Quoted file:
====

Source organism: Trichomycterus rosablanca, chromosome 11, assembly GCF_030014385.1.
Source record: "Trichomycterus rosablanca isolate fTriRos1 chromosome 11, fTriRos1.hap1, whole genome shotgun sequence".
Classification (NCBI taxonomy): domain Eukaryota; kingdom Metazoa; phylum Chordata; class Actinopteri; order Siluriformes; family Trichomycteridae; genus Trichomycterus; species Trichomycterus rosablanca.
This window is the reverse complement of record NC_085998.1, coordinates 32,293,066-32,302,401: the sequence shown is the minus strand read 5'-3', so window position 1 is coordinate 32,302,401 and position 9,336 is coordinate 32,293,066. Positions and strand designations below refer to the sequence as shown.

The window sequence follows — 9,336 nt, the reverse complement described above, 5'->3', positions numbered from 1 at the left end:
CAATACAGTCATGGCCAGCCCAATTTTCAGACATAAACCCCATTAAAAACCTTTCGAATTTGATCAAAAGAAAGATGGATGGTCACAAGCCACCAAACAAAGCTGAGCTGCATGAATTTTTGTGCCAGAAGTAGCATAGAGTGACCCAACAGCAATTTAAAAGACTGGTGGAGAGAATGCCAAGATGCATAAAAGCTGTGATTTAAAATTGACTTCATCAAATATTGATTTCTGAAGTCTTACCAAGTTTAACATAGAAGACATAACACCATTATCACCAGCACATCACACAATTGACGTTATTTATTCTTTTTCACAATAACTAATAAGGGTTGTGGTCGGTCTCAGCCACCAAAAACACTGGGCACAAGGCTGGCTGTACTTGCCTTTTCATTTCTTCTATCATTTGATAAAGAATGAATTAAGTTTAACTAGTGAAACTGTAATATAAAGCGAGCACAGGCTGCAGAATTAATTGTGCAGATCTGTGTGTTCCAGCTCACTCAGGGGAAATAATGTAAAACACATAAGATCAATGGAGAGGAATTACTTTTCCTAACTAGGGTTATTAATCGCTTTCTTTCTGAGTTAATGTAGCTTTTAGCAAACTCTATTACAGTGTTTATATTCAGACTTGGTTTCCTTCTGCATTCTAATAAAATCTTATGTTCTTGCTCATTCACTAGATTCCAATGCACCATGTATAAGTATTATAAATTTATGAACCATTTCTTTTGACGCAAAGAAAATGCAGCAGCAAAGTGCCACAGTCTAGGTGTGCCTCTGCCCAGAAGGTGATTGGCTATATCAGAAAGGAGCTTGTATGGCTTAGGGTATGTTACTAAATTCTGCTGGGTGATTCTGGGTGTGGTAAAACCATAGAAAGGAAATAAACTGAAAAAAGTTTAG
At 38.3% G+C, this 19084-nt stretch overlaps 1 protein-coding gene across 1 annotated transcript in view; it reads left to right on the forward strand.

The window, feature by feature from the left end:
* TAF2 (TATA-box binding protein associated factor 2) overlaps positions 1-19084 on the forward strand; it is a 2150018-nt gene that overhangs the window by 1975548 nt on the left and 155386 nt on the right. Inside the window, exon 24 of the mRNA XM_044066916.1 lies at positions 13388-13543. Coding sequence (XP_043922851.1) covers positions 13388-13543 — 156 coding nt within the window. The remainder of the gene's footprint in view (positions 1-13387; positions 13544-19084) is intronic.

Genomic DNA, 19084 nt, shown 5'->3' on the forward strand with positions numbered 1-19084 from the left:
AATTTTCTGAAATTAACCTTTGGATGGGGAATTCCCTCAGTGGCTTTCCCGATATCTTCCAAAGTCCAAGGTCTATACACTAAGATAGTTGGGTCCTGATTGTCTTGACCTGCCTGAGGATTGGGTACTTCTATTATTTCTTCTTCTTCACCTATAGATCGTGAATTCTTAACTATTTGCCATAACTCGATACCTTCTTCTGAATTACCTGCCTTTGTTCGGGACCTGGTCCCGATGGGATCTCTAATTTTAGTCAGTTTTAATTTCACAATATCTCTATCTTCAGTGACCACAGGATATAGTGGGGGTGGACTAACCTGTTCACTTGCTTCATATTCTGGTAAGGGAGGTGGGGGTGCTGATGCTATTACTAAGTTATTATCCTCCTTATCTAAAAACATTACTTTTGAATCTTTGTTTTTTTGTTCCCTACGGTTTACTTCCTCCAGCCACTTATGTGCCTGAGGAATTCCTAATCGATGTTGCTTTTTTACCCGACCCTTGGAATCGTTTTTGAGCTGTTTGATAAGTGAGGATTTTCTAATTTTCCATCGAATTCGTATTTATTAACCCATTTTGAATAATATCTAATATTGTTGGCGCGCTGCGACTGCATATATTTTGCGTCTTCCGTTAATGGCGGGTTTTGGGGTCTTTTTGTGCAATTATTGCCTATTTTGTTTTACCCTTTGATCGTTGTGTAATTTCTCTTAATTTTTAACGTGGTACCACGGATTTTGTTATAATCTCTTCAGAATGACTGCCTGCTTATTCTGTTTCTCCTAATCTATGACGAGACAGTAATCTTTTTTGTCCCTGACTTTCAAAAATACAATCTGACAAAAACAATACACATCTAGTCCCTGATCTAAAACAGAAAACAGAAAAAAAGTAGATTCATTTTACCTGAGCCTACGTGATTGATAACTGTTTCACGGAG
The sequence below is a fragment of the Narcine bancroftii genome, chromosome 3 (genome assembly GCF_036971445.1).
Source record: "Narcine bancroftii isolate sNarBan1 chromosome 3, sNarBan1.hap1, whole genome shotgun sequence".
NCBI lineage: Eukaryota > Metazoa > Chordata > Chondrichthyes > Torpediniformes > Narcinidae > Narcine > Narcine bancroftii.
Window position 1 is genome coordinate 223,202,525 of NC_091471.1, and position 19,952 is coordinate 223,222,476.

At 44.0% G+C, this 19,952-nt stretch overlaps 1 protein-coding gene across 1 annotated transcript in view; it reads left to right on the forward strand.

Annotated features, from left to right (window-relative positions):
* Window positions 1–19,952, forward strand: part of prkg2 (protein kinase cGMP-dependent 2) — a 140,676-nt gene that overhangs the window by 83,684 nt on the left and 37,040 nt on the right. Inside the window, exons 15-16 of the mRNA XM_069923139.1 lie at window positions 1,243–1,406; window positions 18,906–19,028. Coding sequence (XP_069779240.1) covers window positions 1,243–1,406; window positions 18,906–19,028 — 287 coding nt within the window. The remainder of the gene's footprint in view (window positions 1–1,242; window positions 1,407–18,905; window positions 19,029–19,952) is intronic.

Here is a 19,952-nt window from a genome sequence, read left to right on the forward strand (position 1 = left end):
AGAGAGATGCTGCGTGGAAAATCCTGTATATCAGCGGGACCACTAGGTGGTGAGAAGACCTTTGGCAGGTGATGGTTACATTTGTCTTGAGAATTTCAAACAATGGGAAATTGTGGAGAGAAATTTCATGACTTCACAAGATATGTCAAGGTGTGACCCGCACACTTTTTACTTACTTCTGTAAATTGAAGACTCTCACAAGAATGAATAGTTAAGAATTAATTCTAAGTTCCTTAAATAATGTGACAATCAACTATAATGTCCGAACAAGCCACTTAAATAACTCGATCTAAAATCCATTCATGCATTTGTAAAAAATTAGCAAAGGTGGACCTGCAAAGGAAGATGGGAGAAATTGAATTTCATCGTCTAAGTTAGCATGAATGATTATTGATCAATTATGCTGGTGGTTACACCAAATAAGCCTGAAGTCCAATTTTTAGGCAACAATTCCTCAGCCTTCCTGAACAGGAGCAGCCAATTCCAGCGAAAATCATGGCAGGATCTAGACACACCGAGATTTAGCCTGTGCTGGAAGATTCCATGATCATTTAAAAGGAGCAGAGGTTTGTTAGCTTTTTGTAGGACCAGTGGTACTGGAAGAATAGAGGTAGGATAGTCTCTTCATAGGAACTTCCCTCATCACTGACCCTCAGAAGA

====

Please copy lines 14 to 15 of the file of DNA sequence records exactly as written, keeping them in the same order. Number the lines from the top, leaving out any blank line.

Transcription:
NCBI lineage: Eukaryota > Metazoa > Chordata > Chondrichthyes > Torpediniformes > Narcinidae > Narcine > Narcine bancroftii.
Window position 1 is genome coordinate 223,202,525 of NC_091471.1, and position 19,952 is coordinate 223,222,476.